In the second part of our study, we explored the relationships between NEE and two different forest attributes. The first attribute is the relative amount of pioneer trees (number of trees with dbh > 10 cm). For the early successional stage, we observed a strong relationship between the relative quantity of pioneer trees (Fig. 4a) and the NEE. As the proportion of pioneer trees grew, the NEE increased exponentially. In the late successional stage, no functional relationship was observed. The second attribute we explored is the basal area. Again, there was a strong relationship between the basal area and the NEE in the early successional stage but no signal in the late successional stage. Both of these examples demonstrate that for the early successional stage, proxies can be derived to evaluate the NEE values for a tropical montane forest.

The presented approach has high potential but we also have to acknowledge limitations. Model calibration and validation were done based on the existing field data from mature forest, while important conclusions were derived from model results for different successional stages. A more detailed calibration of the model is possible if we have field measurements from forests at different successional stages. However, current field data includes also some trees of early-succession and mid-succession (due to gap dynamics in the forest). Using this field data (including local scale succession events) and due to the fact that FORMIND is an individual-based model, we have already incorporated tree-related properties for different successional stages.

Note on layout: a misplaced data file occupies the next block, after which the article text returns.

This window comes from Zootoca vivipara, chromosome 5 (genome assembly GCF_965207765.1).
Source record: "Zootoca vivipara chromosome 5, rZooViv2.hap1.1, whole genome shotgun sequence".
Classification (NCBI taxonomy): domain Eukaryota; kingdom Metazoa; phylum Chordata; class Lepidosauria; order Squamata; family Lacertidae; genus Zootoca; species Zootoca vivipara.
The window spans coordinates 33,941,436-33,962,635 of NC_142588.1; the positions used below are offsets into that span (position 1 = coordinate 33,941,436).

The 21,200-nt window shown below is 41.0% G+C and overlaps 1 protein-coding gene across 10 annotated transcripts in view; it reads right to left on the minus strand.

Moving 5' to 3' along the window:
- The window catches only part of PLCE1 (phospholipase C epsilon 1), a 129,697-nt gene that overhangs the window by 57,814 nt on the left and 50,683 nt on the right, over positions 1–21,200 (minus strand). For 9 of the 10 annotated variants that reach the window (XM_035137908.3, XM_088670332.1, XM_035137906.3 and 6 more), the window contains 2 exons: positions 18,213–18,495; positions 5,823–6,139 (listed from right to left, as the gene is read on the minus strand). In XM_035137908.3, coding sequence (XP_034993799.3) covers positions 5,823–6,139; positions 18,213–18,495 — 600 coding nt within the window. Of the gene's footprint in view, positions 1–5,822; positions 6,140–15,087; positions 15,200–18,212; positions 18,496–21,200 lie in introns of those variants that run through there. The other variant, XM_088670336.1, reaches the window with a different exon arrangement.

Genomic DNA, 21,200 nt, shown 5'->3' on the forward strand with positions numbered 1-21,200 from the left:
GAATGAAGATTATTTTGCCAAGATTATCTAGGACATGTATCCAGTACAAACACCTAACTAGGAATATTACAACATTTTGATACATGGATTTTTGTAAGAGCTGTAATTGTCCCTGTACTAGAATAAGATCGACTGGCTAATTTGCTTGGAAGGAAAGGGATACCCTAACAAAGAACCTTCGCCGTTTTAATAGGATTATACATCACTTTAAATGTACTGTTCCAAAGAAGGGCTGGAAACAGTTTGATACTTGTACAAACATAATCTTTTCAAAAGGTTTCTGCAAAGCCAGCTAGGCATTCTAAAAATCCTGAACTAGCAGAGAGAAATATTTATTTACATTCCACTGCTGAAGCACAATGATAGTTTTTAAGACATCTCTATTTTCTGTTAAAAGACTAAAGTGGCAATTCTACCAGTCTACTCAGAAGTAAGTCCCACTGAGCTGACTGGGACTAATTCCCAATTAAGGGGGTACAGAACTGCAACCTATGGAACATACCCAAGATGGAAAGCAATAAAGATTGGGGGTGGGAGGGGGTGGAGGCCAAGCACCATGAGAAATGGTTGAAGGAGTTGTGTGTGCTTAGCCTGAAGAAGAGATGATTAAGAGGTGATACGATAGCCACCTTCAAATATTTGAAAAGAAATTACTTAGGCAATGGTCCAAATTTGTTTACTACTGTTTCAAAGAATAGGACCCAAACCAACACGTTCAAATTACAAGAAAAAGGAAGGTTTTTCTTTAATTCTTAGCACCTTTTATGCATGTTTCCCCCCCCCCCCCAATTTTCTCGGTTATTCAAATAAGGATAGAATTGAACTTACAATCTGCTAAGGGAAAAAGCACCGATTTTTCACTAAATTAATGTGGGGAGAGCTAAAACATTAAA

In summary, we found that (a) process-based forest models in combination with forest inventories are a useful tool to investigate the carbon balance of tropical forests at a local scale. These techniques allow for the exploration of the dynamics of aboveground biomass and net ecosystem exchange for different successional stages. The different successional stages have a recognisable influence on the forest carbon balance. (b) Additionally, our study explored the relationships between the forest variables and NEE, which appeared to be weaker or stronger depending upon the successional stage of the forest. We discovered a strong signal for the early successional stage but no signal for the late successional stage. These relationships promote a better understanding of the role of tropical montane forests in the context of global carbon cycle.